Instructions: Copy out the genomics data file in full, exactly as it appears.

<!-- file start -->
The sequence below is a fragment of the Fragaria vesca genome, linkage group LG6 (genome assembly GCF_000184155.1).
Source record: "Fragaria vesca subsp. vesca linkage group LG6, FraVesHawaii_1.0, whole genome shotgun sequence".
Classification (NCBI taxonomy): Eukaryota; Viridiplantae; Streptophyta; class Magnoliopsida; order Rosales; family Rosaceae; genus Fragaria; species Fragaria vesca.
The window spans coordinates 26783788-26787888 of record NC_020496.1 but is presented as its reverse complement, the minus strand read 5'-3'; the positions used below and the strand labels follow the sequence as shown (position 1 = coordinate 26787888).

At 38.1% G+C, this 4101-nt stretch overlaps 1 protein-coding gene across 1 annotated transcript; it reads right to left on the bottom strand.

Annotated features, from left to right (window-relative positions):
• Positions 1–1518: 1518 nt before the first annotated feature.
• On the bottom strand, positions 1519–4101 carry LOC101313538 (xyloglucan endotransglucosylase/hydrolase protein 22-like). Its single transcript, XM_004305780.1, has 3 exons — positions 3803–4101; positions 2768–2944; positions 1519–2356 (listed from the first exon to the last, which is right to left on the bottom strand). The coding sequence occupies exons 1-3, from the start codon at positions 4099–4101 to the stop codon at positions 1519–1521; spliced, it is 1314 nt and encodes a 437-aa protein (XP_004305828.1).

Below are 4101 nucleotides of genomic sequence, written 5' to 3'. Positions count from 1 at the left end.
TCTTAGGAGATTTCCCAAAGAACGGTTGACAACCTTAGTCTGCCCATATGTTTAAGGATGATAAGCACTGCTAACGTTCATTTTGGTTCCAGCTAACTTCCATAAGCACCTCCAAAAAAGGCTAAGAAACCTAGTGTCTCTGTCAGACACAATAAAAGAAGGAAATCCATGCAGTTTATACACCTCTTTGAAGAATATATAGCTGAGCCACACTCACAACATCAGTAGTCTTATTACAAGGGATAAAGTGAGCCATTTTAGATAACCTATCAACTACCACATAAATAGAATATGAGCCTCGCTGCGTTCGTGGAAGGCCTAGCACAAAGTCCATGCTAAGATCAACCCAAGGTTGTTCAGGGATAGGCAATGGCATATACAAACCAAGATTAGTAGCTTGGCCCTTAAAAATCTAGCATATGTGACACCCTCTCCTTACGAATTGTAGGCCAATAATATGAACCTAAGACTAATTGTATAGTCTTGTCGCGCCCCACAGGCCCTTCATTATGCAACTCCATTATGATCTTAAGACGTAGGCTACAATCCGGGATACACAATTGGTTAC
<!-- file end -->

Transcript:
The sequence below is a fragment of the Fragaria vesca genome, linkage group LG6 (genome assembly GCF_000184155.1).
Source record: "Fragaria vesca subsp. vesca linkage group LG6, FraVesHawaii_1.0, whole genome shotgun sequence".
Classification (NCBI taxonomy): Eukaryota; Viridiplantae; Streptophyta; class Magnoliopsida; order Rosales; family Rosaceae; genus Fragaria; species Fragaria vesca.
The window spans coordinates 26783788-26787888 of record NC_020496.1 but is presented as its reverse complement, the minus strand read 5'-3'; the positions used below and the strand labels follow the sequence as shown (position 1 = coordinate 26787888).

At 38.1% G+C, this 4101-nt stretch overlaps 1 protein-coding gene across 1 annotated transcript; it reads right to left on the bottom strand.

Annotated features, from left to right (window-relative positions):
• Positions 1–1518: 1518 nt before the first annotated feature.
• On the bottom strand, positions 1519–4101 carry LOC101313538 (xyloglucan endotransglucosylase/hydrolase protein 22-like). Its single transcript, XM_004305780.1, has 3 exons — positions 3803–4101; positions 2768–2944; positions 1519–2356 (listed from the first exon to the last, which is right to left on the bottom strand). The coding sequence occupies exons 1-3, from the start codon at positions 4099–4101 to the stop codon at positions 1519–1521; spliced, it is 1314 nt and encodes a 437-aa protein (XP_004305828.1).

Below are 4101 nucleotides of genomic sequence, written 5' to 3'. Positions count from 1 at the left end.
TCTTAGGAGATTTCCCAAAGAACGGTTGACAACCTTAGTCTGCCCATATGTTTAAGGATGATAAGCACTGCTAACGTTCATTTTGGTTCCAGCTAACTTCCATAAGCACCTCCAAAAAAGGCTAAGAAACCTAGTGTCTCTGTCAGACACAATAAAAGAAGGAAATCCATGCAGTTTATACACCTCTTTGAAGAATATATAGCTGAGCCACACTCACAACATCAGTAGTCTTATTACAAGGGATAAAGTGAGCCATTTTAGATAACCTATCAACTACCACATAAATAGAATATGAGCCTCGCTGCGTTCGTGGAAGGCCTAGCACAAAGTCCATGCTAAGATCAACCCAAGGTTGTTCAGGGATAGGCAATGGCATATACAAACCAAGATTAGTAGCTTGGCCCTTAAAAATCTAGCATATGTGACACCCTCTCCTTACGAATTGTAGGCCAATAATATGAACCTAAGACTAATTGTATAGTCTTGTCGCGCCCCACAGGCCCTTCATTATGCAACTCCATTATGATCTTAAGACGTAGGCTACAATCCGGGATACACAATTGGTTAC